Opinion

Answering the calls I never made | Opinion

By Lachlan Durling

I have had some very confusing phone conversations lately that have involved people returning a call I never made.

Now for a nanosecond I thought it was someone having a great joke at my expense.

You know, the typical, "we called two takeaway stores and put them on speaker-phone to each other".

But once the voice on the other end of the line expressed a similar amount – if not more – of frustration at the situation we had found ourselves in, I knew it was not.

The first call I got was a very rude awakening to say the least.

Firstly because I was at home, where my phone never has enough reception to ring, and secondly because when I answered a bizarre story began unfolding.

After an odd exchange, the voice on the other end told me not to call them again – despite never making the first call.

We both hung up, confused to say the least. But at least it was a demand I could agree with.

Later that night I got a text from my mystery caller, who had a screenshot of a missed call from my number.

So I sent back a screenshot of my call log, with no calls since the previous day.

Then I began scouring the internet for a reason other than insanity, or conspiracy theories involving 5G.

Mainly because the 2G network is still trying its hardest to make its way out to our house, let alone 3, 4 or 5G.

And I found I'm one of possibly millions of people who have had their mobile number ‘spoofed'.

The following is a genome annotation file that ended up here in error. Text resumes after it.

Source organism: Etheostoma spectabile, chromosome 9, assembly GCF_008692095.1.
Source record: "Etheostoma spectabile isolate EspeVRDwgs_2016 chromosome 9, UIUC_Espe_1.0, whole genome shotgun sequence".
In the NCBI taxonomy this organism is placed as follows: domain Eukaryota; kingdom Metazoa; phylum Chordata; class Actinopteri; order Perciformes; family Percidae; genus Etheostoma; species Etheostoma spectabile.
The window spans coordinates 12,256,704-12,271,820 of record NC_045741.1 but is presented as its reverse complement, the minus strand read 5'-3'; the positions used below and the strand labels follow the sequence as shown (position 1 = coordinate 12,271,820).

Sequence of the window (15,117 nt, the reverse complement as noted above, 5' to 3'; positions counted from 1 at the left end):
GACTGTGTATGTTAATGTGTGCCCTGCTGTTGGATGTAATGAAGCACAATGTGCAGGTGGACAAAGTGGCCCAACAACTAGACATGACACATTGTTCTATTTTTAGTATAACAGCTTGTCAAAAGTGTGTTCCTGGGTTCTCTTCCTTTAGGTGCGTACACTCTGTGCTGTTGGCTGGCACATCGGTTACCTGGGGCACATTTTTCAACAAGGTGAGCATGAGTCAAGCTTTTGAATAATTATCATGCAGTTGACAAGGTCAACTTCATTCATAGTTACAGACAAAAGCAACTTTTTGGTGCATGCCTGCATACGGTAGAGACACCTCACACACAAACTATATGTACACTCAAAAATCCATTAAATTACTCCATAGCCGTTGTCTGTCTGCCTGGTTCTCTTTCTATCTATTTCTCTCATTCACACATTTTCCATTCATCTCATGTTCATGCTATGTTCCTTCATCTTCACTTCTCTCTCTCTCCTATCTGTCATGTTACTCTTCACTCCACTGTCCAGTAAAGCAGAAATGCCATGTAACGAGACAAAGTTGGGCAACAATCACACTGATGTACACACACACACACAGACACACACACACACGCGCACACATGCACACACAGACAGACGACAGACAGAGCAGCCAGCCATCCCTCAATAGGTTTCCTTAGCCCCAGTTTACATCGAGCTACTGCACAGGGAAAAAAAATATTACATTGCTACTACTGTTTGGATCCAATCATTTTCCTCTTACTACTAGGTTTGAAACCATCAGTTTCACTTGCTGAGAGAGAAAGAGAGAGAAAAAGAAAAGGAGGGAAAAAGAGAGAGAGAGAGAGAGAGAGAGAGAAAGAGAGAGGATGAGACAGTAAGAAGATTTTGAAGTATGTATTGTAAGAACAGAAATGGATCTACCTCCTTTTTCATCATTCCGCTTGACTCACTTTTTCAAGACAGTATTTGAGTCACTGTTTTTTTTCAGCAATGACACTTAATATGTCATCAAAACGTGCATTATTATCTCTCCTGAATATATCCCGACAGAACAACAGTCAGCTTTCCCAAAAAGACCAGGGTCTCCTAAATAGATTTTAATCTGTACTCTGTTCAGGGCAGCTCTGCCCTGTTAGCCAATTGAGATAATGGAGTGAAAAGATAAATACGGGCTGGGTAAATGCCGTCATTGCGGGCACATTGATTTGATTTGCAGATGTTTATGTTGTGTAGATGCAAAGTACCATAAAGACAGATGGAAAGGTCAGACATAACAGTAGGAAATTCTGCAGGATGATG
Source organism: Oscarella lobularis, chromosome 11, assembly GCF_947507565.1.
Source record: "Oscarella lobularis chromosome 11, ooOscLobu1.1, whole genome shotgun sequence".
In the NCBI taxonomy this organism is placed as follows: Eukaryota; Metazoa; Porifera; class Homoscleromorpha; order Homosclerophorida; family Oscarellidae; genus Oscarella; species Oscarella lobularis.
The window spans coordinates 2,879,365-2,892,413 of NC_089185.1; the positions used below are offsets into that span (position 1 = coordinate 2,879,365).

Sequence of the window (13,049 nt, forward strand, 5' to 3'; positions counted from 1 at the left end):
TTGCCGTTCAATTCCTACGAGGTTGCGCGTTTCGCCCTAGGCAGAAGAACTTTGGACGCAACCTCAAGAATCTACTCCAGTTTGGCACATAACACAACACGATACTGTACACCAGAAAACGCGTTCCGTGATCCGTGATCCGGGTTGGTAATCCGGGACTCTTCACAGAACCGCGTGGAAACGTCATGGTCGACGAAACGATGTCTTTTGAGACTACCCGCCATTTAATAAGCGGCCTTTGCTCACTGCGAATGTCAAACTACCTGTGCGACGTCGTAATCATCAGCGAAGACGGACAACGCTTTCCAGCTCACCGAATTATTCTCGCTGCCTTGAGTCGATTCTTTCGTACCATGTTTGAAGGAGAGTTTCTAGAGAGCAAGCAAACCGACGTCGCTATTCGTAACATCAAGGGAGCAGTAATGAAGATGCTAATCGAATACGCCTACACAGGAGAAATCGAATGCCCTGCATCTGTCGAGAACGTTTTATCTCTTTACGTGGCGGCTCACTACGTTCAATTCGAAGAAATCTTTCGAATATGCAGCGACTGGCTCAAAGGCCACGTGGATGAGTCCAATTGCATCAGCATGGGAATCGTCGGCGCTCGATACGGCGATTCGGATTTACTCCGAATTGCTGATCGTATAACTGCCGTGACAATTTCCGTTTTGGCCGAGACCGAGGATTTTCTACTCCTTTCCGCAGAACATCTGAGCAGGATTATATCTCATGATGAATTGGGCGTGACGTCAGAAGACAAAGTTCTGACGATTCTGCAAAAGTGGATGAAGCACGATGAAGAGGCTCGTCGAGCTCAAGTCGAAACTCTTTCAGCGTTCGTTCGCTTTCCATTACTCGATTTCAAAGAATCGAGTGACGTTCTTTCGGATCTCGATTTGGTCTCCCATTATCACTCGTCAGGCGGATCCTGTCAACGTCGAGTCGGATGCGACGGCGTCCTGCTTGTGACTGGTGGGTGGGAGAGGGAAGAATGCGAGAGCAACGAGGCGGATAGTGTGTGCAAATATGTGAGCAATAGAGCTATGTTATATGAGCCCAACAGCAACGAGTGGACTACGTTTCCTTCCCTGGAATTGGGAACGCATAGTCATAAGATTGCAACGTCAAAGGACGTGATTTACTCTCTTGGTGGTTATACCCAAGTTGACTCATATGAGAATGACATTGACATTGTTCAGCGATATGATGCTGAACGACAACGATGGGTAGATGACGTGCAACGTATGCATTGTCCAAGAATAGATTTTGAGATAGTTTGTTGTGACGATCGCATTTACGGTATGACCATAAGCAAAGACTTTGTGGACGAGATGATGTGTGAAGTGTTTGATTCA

I also found there's nothing I can do about it unless I say goodbye to the mobile number I've had for about 12 years.

Even then, if I get a new number it could easily be used for the exact same thing.

For those of you not familiar, spoofing is when someone – scammers or telemarketers – take a mobile number and uses it as their caller ID for a ‘local’ number, rather than a strange number you probably wouldn’t answer.

So instead of getting a call from +263 454 35843 54324, people would think it was someone in the same state as them.

It's illegal for scamming purposes, but organisations can use ‘local’ numbers legally.

I'd imagine they use databases of yet-to-be claimed numbers up for grabs for people to pay for and use for their legitimate business.

Then, there's the other option where I’m guessing scammers could just type ‘04’ then mash the keypad and voila, you have a number.

And one of those numbers was mine.

The only problem is, when that person misses the call and decides to dial back they get me, a very confused person arguing about who called who rather than the person who originally called them.

Now, I've only had a handful of return phone calls, so either my number isn't a very busy line, people don't want to call back or people are answering ‘me’ and getting whoever is using my number.

I just hope they didn't buy the gift cards to pay the fake tax office.

The official advice on some websites is don't answer unknown numbers and put a message on your voicemail saying your number has been spoofed.

It's a difficult thing to do when a large part of my job is receiving calls from unknown numbers.

● Lachlan Durling is a McPherson Media Group journalist.